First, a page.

WITH the backdrop of the recent attack on Charsadda's Bacha Khan University, the vice chancellors of universities in KP have demanded increased funds for security and the deployment of a quick response force. Would these be enough to ward off the danger? Campus security requires a thorough analysis of realities on the ground, the identification of loopholes, and administrative, legal and procedural preventive and detective measures.
In the developed world, campuses have their own police. The University of Cambridge in the UK is protected by the Cambridge University Constabulary. In the US, most campus police officers are commissioned through their state's peace officer standards and training commission. Indeed, attacking soft targets like universities and schools has intensified and is a 21st-century phenomenon.
In Pakistan, recent years have witnessed a mushroom growth of privateand public-sector universities. This has increased security concerns. In the public sector, some 96 and in the private sector 63 universities are imparting higher education. During the last 15 years, 102 universities were established across the country. University education is no longer restricted to provincial capitals.
The guidelines issued by the Higher Education Commission for the establishment of a new university require the maintenance of "order, discipline and security" on campuses. However, the current situation warrants the inclusion of strict security measures. Rather than being merely a guideline, compliance should be binding.
Campus security should not be left to the university administrations alone. Further, since campus security is very different to running a police station, merely establishing police stations or posts on campuses will not serve the purpose either. Technology-based solutions like the installation of CCTV cameras, metaldetector gates, X-ray machines and biometric devices may act as deterrents.
Within the 1,192-acre campus of the University of Peshawar, there are five universities, five centres of excellence, nine colleges and 12 schools. They have an enrolment of about 61,000. In 1987, the Campus Peace Corps was raised in the university with 380 personnel. But subsequently, these men were neither trained for new challenges, nor were their numbers increased.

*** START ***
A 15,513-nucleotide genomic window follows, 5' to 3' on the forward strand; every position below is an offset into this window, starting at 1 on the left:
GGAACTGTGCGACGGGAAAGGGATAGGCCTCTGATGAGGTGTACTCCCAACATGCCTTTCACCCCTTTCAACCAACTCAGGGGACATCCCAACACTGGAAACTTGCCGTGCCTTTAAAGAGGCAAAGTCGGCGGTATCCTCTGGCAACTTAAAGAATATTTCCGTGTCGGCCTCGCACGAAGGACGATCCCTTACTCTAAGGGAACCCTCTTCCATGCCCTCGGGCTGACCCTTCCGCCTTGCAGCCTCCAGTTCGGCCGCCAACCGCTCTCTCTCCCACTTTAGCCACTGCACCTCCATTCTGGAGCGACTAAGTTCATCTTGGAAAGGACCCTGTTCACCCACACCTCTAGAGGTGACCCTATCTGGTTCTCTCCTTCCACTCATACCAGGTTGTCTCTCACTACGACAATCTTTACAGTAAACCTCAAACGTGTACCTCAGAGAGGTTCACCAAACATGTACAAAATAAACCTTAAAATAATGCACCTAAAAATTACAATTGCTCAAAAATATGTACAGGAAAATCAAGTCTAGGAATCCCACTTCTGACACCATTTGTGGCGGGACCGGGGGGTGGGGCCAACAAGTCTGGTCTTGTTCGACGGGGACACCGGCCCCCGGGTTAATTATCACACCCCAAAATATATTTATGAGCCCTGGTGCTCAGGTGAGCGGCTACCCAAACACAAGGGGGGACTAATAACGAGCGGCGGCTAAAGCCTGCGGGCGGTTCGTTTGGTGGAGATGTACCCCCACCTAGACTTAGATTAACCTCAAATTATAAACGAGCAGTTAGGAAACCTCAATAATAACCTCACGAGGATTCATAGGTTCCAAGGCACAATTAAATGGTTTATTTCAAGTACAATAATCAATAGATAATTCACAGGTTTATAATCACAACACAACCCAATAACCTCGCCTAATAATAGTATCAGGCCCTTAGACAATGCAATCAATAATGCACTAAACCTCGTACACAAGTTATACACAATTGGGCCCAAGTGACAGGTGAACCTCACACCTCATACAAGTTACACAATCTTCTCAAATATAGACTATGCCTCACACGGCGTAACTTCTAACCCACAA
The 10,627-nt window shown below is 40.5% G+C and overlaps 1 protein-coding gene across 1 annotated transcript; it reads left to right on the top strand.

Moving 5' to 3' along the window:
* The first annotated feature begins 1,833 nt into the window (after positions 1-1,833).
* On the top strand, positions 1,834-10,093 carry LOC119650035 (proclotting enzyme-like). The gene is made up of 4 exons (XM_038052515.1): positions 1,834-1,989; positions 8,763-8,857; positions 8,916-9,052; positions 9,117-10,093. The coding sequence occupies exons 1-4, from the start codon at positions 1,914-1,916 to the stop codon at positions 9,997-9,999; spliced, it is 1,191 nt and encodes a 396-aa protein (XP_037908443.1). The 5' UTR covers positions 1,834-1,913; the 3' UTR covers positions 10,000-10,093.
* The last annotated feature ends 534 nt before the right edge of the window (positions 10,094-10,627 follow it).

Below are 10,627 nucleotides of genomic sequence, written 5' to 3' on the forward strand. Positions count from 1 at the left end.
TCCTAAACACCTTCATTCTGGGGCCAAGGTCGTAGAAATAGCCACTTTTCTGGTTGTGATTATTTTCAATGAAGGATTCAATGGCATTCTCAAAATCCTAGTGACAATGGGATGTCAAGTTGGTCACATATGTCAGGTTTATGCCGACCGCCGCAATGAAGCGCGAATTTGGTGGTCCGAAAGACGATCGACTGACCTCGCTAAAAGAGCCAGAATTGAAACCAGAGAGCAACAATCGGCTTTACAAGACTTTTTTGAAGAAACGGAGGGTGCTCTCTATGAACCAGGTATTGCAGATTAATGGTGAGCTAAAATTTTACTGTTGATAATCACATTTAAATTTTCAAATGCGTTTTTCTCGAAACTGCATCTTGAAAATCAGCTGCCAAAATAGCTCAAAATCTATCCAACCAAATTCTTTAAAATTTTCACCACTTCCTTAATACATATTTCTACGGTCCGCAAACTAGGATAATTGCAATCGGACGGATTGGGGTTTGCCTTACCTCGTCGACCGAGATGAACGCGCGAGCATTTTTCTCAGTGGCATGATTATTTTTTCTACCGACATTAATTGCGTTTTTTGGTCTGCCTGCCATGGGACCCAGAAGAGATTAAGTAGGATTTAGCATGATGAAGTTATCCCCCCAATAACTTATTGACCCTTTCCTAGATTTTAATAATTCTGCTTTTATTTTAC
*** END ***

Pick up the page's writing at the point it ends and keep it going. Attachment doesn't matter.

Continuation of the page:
On Feb 8, 1975, Hayat Mohammad Sherpao was assassinated in a bomb explosion at University of Peshawar. In 2010, the vice chancellor of the Islamia College University, Ajmal Khan, was kidnapped from the campus. The forum of the campus coordination committee that exists at the University of Peshawar needs to be strengthened; other universities could replicate the model. CCTV cameras are installed at the campus but a centralised monitoring system is missing.
The Bacha Khan University was established in 2012 and is located in a desolate area surrounded by fields of sugarcane; during the winters, there is usually dense fog. Apart from flaws in the security regime, the topography and weather were also effectively exploited by the militants. The police had thrice issued advisory notes to the university management directing the installation of metal-detector gates, CCTV cameras and the raising of the perimeter walls. But does merely issuing an advisory serve the purpose? From the attack on this campus, it is apparent that measures such as the installation of alarm systems, sirens, better locks on doors, and a provision for mass text messaging in the event of an emergency could have reduced the losses. Mobile patrols around the campus could have engaged the assailants in the outer cordon of the university.
While the role played by the security guards posted on the main entrance was commendable, reportedly out of a total of 60 security guards 25 were absent. Did anyone ever think about the need for transparency in the recruitment and training of guards?
Ideally, campus police services should be the soft face of law enforcement, with intelligence-led back-up. After the Charsadda attack, the Balochistan government decided to set up a university campus security force, which will work under the administrative control of the provincial police. It will be trained and armed with the latest weapons. Sixty personnel of the force would be deployed at each university.
But merely an increase in deployment may not achieve miracles. Hence technological solutions, improved intelligencegathering, vetting of employees (including vendors, contractors and suppliers), the issuance and display of identity cards and security passes for vehicles are needed. A structured hierarchy of security within campuses warrants the establishment of ' directorates of security'. A comprehensive strategy needs to be chalked out to purge hostels and staff quarters occupied by outsiders.
The challenge needs to be transformed into an opportunity to strengthen campus security. The gravity of the situation requires that the security of educational institutions, including campuses, be added to the National Action Plan.